He was called “Bobby.” He walked this earth with gusto and loved well. So well that when he died in 2013, those he left behind wove pink ribbon and silk flowers into a chain link fence around a vacant lot on North Clybourn Ave. in Chicago.
Today, wild vines weave in and out among the ribbons, their brown, crinkled winter leaves mingling with tattered and faded silk flowers. Bobby’s likeness printed on a white plastic sign is also faded, but he is laughing out loud with wind blown hair.
I encountered Bobby’s memorial on the streets of Chicago because I got off the train and walked. To walk is to be connected to the earth. To be able to meet the eyes of others. To see what cannot be seen from a car, train or plane. To walk is to be open to intimate encounter.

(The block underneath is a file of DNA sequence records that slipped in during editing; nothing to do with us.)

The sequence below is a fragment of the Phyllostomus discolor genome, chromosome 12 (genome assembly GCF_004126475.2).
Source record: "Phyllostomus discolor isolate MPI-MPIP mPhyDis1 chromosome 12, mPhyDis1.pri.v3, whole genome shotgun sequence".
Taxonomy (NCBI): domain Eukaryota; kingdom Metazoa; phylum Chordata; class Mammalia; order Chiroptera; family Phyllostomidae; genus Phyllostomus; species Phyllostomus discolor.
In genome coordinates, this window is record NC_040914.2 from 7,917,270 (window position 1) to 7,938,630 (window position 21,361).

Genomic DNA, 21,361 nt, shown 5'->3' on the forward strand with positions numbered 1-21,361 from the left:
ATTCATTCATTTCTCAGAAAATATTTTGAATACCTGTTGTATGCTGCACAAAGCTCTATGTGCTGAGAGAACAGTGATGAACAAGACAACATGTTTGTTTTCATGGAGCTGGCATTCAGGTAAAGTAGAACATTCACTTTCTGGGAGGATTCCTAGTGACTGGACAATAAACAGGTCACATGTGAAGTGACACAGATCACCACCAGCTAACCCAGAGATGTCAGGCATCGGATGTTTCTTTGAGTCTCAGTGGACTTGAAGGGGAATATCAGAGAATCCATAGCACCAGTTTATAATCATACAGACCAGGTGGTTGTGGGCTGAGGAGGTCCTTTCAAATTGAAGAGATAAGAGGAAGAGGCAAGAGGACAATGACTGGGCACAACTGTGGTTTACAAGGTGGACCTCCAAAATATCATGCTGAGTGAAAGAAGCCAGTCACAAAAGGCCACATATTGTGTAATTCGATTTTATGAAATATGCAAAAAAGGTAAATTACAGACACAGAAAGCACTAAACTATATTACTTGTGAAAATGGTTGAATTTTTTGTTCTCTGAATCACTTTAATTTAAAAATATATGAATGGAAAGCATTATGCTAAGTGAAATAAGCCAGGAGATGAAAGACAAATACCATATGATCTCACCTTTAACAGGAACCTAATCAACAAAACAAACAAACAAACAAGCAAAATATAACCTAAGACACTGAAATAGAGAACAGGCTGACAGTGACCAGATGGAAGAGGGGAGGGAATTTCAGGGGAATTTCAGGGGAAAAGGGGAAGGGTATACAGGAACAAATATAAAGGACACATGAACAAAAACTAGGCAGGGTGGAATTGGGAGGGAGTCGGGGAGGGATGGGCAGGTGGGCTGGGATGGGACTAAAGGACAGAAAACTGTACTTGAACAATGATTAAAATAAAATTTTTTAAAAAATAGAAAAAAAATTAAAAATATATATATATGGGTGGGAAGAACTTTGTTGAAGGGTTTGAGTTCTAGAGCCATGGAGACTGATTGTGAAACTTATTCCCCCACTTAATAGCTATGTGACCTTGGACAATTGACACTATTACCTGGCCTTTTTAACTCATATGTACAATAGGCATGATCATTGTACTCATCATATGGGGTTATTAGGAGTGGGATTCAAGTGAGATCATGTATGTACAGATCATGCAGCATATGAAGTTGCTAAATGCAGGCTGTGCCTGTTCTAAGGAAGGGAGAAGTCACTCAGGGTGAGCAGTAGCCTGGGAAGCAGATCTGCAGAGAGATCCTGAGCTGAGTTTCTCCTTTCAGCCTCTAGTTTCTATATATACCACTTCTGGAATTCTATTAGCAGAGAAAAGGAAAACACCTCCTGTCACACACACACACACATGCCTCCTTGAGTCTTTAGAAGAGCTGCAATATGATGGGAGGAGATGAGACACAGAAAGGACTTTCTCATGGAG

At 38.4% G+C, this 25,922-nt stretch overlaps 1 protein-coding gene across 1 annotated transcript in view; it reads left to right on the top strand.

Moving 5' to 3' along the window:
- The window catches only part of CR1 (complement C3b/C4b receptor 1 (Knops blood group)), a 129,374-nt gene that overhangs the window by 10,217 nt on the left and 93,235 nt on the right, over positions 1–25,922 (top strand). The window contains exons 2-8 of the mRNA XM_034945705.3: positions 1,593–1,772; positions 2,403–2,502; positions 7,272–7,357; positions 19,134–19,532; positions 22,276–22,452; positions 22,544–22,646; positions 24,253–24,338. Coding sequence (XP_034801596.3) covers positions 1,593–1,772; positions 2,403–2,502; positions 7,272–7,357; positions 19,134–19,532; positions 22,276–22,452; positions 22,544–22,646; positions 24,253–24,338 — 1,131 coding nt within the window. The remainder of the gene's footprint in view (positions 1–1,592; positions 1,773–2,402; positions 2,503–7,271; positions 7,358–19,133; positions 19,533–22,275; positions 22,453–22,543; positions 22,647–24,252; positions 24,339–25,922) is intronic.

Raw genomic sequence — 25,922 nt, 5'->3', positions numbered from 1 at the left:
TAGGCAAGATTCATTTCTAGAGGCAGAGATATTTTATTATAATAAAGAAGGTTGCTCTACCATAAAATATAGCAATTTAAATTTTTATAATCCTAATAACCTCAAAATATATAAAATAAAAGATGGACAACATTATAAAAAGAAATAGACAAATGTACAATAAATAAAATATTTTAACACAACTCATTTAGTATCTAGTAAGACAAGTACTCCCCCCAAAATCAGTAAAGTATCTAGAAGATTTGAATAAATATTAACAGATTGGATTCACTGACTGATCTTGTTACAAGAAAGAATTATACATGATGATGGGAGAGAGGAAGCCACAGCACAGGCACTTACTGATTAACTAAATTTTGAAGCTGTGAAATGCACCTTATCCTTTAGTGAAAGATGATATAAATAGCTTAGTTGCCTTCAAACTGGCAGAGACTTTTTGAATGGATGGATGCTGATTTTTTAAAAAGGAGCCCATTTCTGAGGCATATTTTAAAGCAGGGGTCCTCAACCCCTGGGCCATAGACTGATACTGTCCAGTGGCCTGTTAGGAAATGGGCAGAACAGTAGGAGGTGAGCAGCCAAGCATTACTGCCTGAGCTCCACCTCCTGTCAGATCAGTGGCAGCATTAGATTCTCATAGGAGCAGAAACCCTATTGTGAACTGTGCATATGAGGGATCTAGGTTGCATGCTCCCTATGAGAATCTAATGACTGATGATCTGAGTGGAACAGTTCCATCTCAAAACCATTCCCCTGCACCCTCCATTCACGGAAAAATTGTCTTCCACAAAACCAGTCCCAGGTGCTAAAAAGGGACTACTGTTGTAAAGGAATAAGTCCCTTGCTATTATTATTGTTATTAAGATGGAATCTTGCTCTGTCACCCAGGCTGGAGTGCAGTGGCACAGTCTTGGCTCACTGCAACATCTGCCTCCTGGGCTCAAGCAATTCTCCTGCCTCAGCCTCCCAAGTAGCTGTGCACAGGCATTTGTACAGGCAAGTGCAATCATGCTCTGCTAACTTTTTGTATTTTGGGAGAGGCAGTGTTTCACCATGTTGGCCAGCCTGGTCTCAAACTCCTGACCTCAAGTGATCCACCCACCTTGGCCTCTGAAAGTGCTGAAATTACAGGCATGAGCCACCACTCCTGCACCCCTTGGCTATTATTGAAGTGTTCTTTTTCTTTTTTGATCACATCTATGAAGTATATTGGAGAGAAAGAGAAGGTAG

And I lingered at Bobby’s memorial for awhile because it spoke to me of life, death and the choices each of us must make about the one life we have to live. To walk is also a way of being in the world. We say “walk the walk” to call ourselves and others to an authentic life, a life of being true to self and Creator and “do[ing] all such good works as thou hast prepared for us to walk in” (Book of Common Prayer, p. 339).